RED BULL chief Christian Horner has slammed Nelson Piquet for his sickening racial abuse of Sir Lewis Hamilton.
Video footage emerged last week of the three-time world champion using the N-word to describe the Brit.
Former F-1 champion Nelson Piquet used a racial slur to describe Sir Lewis HamiltonCredit: AP
Piquet repeatedly Hamilton the N-word in an interviewCredit: AFP
The Brazilian’s comments have been slammed by Red Bull chief Christian HornerCredit: REX
And days after axing junior driver Juri Vips for using racist language, Red Bull supremo Horner has echoed that sentiment.
He said: “First of all, we are appalled by Nelson’s comments and it’s from an interview from some time ago.
“But we’ve obviously had an instance with one of our young drivers earlier, or at the end of last week, and we took very definitive action when he made a racist comment.
“And so we took action and we immediately removed him from the team.
“So we put out a statement about Juri and this one comes out and we felt we had made a very strong statement through [the] action of actually dropping Juri from the team – [we are] not in any way condoning any form of racism or discrimination.”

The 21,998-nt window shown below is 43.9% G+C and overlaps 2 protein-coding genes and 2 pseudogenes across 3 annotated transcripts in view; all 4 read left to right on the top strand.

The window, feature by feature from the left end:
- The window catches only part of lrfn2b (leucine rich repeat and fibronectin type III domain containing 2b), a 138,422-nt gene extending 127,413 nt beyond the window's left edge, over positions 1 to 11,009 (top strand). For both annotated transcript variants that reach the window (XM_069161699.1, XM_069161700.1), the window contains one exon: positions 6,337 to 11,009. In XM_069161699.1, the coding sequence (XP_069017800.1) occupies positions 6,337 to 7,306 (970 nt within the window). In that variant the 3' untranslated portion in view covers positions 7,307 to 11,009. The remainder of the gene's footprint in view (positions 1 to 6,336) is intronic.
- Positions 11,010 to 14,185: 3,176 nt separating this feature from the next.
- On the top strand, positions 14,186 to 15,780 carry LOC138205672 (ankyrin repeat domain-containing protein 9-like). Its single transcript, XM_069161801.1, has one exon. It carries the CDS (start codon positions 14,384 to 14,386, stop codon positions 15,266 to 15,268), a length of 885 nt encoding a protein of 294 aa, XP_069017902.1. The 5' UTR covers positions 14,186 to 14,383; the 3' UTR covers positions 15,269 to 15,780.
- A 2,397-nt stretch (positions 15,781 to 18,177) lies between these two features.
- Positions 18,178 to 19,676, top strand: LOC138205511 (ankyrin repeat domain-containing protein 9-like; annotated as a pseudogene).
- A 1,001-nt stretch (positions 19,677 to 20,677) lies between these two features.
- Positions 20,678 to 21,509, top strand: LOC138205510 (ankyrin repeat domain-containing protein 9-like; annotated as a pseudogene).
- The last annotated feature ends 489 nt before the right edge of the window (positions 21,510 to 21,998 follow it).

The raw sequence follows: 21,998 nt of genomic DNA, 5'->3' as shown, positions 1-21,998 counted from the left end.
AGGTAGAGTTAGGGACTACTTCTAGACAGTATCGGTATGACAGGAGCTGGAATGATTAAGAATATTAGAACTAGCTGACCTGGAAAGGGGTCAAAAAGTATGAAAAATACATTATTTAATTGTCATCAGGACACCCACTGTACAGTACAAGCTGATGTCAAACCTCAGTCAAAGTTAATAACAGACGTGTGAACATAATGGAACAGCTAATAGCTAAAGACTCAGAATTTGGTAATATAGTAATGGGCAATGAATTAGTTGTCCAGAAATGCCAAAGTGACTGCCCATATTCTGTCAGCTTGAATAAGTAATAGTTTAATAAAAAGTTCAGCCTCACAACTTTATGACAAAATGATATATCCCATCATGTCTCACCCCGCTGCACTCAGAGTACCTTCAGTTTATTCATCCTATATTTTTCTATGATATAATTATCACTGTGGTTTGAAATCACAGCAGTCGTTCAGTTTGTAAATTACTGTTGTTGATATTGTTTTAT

Red Bull failed to put out a specific statement condemning Piquet, the father of Max Verstappen‘s girlfriend Kelly, after his comments emerged.
But Horner believes the message the team put out in the wake of Vips’ axing was sufficient.
He said: “We put out a statement earlier in the day about Juri, about having zero tolerance for racism, and to then put out another statement about Nelson Piquet…
“Of course, we are fully behind Lewis, we are fully signed up to the Hamilton Commission and we felt actions sometimes talk louder than words, and the action we took with Juri was obviously draconian but in line with the policy we have.”
Piquet, 69, issued a grovelling apology for his use of the racial slur but insists he didn’t use it in an offensive manner.
He said: “What I said was ill-thought-out, and I make no defence for it, but I will clarify that the term used is one that has widely and historically been used colloquially in Brazilian Portuguese as a synonym for ‘guy’ or ‘person’ and was never intended to offend.
“I would never use the word I have been accused of in some translations.
“I strongly condemn any suggestion that the word was used by me with the aim of belittling a driver because of his skin colour.
“I apologise wholeheartedly to anyone that was affected, including Lewis, who is an incredible driver, but the translation in some media that is now circulating on social media is not correct.
“Discrimination has no place in F1 or society and I am happy to clarify my thoughts in that respect.”
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